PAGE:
Fortunately, kids like to be in control, so any system where they monitor themselves is much better than one where we lord it over them. Whenever I’ve tried to keep a handle on how much my kids are watching, it’s ended badly and quickly. Whenever we have put them in charge of their time and their choices, they become empowered and more selective (as a bonus, they love to police their siblings). The goal is for them to choose well, and when the time runs out, no begging and crying. The Family Media Tracker is a simple form you can hang on the fridge. Add your family’s names and then train your kids (and your adults) to check a box for every fifteen minutes of screen time they use. The boxes run out at two hours, and so does the screen time. Two hours, of course, is the high-end recommendation by the APA, so every family has to decide for themselves how many of those little boxes to allow. (Or use one row of boxes as a chore check-off–no screen time until the homework is done, piano is practiced, bed is made, and car is waxed.) I think it is better to shoot for one hour, especially on school days. It’s also extremely valuable to take full days off sometimes.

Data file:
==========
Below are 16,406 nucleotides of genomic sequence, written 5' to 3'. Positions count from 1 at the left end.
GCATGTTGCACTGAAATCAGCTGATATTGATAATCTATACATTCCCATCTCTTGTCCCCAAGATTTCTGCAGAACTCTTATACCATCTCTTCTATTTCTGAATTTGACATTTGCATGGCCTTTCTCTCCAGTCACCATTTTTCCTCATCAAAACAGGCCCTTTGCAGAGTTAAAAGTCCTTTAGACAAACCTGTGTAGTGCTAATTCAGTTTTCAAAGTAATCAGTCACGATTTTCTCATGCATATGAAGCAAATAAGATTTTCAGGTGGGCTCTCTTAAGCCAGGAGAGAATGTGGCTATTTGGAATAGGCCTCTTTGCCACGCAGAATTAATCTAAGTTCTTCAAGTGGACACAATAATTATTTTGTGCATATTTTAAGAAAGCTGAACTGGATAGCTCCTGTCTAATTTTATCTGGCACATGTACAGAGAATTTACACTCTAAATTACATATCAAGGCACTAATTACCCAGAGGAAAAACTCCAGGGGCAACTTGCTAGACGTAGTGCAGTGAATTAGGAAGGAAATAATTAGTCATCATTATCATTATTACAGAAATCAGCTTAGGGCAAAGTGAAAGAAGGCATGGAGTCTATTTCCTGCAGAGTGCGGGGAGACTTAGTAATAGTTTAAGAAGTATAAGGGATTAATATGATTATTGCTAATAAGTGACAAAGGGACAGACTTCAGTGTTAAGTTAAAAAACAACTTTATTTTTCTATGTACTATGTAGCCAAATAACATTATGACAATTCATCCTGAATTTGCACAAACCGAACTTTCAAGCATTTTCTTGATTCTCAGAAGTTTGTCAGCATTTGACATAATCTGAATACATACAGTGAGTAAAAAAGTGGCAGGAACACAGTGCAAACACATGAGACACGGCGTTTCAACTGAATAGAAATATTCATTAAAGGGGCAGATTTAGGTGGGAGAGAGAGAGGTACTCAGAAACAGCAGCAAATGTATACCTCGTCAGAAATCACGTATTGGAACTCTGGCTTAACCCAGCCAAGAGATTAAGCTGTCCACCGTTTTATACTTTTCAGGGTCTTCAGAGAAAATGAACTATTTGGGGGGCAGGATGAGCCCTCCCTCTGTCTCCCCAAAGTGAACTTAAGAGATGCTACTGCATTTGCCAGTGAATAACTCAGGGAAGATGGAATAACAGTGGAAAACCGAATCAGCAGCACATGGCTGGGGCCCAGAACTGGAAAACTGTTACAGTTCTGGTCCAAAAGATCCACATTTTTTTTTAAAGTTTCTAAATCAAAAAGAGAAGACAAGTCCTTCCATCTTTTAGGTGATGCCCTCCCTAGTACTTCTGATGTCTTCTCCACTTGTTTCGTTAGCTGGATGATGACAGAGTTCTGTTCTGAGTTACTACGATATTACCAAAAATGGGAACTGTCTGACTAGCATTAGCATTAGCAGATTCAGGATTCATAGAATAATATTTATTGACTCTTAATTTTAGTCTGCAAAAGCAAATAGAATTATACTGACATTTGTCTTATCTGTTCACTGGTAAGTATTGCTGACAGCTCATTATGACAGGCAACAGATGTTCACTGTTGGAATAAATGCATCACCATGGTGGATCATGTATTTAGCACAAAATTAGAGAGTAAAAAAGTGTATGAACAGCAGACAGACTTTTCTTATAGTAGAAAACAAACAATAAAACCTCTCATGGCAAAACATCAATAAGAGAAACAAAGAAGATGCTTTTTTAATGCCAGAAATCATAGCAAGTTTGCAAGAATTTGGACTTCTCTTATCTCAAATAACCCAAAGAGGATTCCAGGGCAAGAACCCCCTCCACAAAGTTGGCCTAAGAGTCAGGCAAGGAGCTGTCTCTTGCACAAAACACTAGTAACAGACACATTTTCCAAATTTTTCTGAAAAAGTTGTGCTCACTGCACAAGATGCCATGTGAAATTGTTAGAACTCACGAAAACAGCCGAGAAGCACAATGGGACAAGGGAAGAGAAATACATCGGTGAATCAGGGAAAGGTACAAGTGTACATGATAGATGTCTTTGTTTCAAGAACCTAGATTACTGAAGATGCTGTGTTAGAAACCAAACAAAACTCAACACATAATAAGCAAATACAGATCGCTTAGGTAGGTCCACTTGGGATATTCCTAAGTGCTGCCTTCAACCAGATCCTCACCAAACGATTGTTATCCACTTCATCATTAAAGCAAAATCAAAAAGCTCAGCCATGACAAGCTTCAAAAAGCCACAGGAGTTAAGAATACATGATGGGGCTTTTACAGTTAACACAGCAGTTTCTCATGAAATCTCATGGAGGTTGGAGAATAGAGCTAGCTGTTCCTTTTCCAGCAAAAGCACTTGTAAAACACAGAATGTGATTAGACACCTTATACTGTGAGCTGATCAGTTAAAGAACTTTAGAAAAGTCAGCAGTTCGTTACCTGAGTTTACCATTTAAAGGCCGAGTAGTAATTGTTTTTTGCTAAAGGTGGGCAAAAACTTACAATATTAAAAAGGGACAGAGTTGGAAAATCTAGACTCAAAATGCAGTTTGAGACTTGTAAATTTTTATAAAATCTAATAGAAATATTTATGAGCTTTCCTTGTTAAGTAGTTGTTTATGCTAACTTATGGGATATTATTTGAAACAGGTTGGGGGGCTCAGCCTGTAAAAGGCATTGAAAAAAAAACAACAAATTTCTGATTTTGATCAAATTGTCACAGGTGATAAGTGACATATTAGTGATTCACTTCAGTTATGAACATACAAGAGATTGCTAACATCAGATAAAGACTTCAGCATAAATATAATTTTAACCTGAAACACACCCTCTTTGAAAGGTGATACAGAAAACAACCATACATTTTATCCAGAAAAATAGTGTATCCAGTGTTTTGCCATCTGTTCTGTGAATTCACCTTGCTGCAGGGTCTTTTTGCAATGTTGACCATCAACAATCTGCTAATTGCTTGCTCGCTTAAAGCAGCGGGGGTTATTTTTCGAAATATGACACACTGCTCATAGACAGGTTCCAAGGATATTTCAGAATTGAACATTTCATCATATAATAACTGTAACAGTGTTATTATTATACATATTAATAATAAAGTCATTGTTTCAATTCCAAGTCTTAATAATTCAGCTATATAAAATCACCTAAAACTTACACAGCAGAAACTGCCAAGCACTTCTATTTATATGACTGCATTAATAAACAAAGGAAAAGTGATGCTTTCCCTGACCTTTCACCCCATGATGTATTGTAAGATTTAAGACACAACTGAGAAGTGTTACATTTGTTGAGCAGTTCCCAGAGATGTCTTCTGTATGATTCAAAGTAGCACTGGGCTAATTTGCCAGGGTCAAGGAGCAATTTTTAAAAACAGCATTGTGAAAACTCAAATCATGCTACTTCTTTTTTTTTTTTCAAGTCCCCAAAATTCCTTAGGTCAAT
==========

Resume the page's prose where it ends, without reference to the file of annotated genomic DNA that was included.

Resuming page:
Of course, rules are made to be broken. We love Friday family movie night. So once space runs out on the Family Media Tracker, it’s up to you to decide if today is the right day for a Lord of the Rings trilogy party (that’s 9.5 hours of total screen time) or a Harry Potter fest (roughly 20 hours).

PS. My oldest son will add that he believes strongly in the not yet scientifically studied concept of “banking” screen time, in which he skips media for a few days so that the next time he gets together with those Mario Brothers, nobody feels rushed. 


Tall Trees Grow Deep is focused on creating and sharing free resources that inspire mindfulness, contemplation, compassion, creativity, deep-thinking, and awesomeness in young people. All activities are universal–no religion necessary–and designed to work in the classroom or around the kitchen table. If you haven’t already, subscribe to get ideas and updates sent to your email. Or explore our growing page of free, printable, reproducible activities for home or school.